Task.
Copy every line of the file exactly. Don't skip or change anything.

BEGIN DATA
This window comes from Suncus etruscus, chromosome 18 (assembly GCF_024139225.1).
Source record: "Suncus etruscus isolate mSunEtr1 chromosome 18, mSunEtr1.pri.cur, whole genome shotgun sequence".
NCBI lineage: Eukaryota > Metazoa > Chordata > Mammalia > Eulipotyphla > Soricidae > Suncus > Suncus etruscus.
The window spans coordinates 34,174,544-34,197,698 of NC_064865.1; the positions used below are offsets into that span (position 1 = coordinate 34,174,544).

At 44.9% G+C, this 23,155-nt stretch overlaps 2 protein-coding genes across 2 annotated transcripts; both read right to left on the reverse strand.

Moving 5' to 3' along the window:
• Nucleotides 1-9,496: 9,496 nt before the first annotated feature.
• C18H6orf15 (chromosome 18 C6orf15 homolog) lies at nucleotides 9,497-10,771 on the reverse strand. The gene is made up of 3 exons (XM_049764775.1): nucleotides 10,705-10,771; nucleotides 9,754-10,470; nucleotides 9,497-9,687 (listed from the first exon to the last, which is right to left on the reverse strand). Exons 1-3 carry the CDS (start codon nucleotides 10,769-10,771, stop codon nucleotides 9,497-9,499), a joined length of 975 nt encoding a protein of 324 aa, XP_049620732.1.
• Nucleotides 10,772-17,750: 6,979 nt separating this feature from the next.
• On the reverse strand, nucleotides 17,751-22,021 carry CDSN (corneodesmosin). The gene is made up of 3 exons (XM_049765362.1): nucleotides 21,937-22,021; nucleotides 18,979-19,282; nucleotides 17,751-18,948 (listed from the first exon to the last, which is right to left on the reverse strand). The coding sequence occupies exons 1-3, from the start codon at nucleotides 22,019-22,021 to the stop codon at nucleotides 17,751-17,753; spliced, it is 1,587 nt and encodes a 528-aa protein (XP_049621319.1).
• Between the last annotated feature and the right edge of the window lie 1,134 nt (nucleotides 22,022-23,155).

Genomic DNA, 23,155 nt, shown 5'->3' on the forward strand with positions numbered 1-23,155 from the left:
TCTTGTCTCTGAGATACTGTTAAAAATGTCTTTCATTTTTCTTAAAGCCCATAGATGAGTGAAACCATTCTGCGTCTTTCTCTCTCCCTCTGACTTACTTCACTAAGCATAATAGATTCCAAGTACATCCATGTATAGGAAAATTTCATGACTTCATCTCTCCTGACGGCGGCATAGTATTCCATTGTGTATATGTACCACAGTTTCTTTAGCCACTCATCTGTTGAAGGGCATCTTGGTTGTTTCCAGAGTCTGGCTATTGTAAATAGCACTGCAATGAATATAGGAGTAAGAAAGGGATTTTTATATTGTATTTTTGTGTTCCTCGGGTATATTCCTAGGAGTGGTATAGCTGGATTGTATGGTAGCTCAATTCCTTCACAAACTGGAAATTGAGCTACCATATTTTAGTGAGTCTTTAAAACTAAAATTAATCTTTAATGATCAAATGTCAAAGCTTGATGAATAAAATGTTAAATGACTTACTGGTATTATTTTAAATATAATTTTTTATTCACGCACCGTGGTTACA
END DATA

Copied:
This window comes from Suncus etruscus, chromosome 18 (assembly GCF_024139225.1).
Source record: "Suncus etruscus isolate mSunEtr1 chromosome 18, mSunEtr1.pri.cur, whole genome shotgun sequence".
NCBI lineage: Eukaryota > Metazoa > Chordata > Mammalia > Eulipotyphla > Soricidae > Suncus > Suncus etruscus.
The window spans coordinates 34,174,544-34,197,698 of NC_064865.1; the positions used below are offsets into that span (position 1 = coordinate 34,174,544).

At 44.9% G+C, this 23,155-nt stretch overlaps 2 protein-coding genes across 2 annotated transcripts; both read right to left on the reverse strand.

Moving 5' to 3' along the window:
• Nucleotides 1-9,496: 9,496 nt before the first annotated feature.
• C18H6orf15 (chromosome 18 C6orf15 homolog) lies at nucleotides 9,497-10,771 on the reverse strand. The gene is made up of 3 exons (XM_049764775.1): nucleotides 10,705-10,771; nucleotides 9,754-10,470; nucleotides 9,497-9,687 (listed from the first exon to the last, which is right to left on the reverse strand). Exons 1-3 carry the CDS (start codon nucleotides 10,769-10,771, stop codon nucleotides 9,497-9,499), a joined length of 975 nt encoding a protein of 324 aa, XP_049620732.1.
• Nucleotides 10,772-17,750: 6,979 nt separating this feature from the next.
• On the reverse strand, nucleotides 17,751-22,021 carry CDSN (corneodesmosin). The gene is made up of 3 exons (XM_049765362.1): nucleotides 21,937-22,021; nucleotides 18,979-19,282; nucleotides 17,751-18,948 (listed from the first exon to the last, which is right to left on the reverse strand). The coding sequence occupies exons 1-3, from the start codon at nucleotides 22,019-22,021 to the stop codon at nucleotides 17,751-17,753; spliced, it is 1,587 nt and encodes a 528-aa protein (XP_049621319.1).
• Between the last annotated feature and the right edge of the window lie 1,134 nt (nucleotides 22,022-23,155).

Genomic DNA, 23,155 nt, shown 5'->3' on the forward strand with positions numbered 1-23,155 from the left:
TCTTGTCTCTGAGATACTGTTAAAAATGTCTTTCATTTTTCTTAAAGCCCATAGATGAGTGAAACCATTCTGCGTCTTTCTCTCTCCCTCTGACTTACTTCACTAAGCATAATAGATTCCAAGTACATCCATGTATAGGAAAATTTCATGACTTCATCTCTCCTGACGGCGGCATAGTATTCCATTGTGTATATGTACCACAGTTTCTTTAGCCACTCATCTGTTGAAGGGCATCTTGGTTGTTTCCAGAGTCTGGCTATTGTAAATAGCACTGCAATGAATATAGGAGTAAGAAAGGGATTTTTATATTGTATTTTTGTGTTCCTCGGGTATATTCCTAGGAGTGGTATAGCTGGATTGTATGGTAGCTCAATTCCTTCACAAACTGGAAATTGAGCTACCATATTTTAGTGAGTCTTTAAAACTAAAATTAATCTTTAATGATCAAATGTCAAAGCTTGATGAATAAAATGTTAAATGACTTACTGGTATTATTTTAAATATAATTTTTTATTCACGCACCGTGGTTACA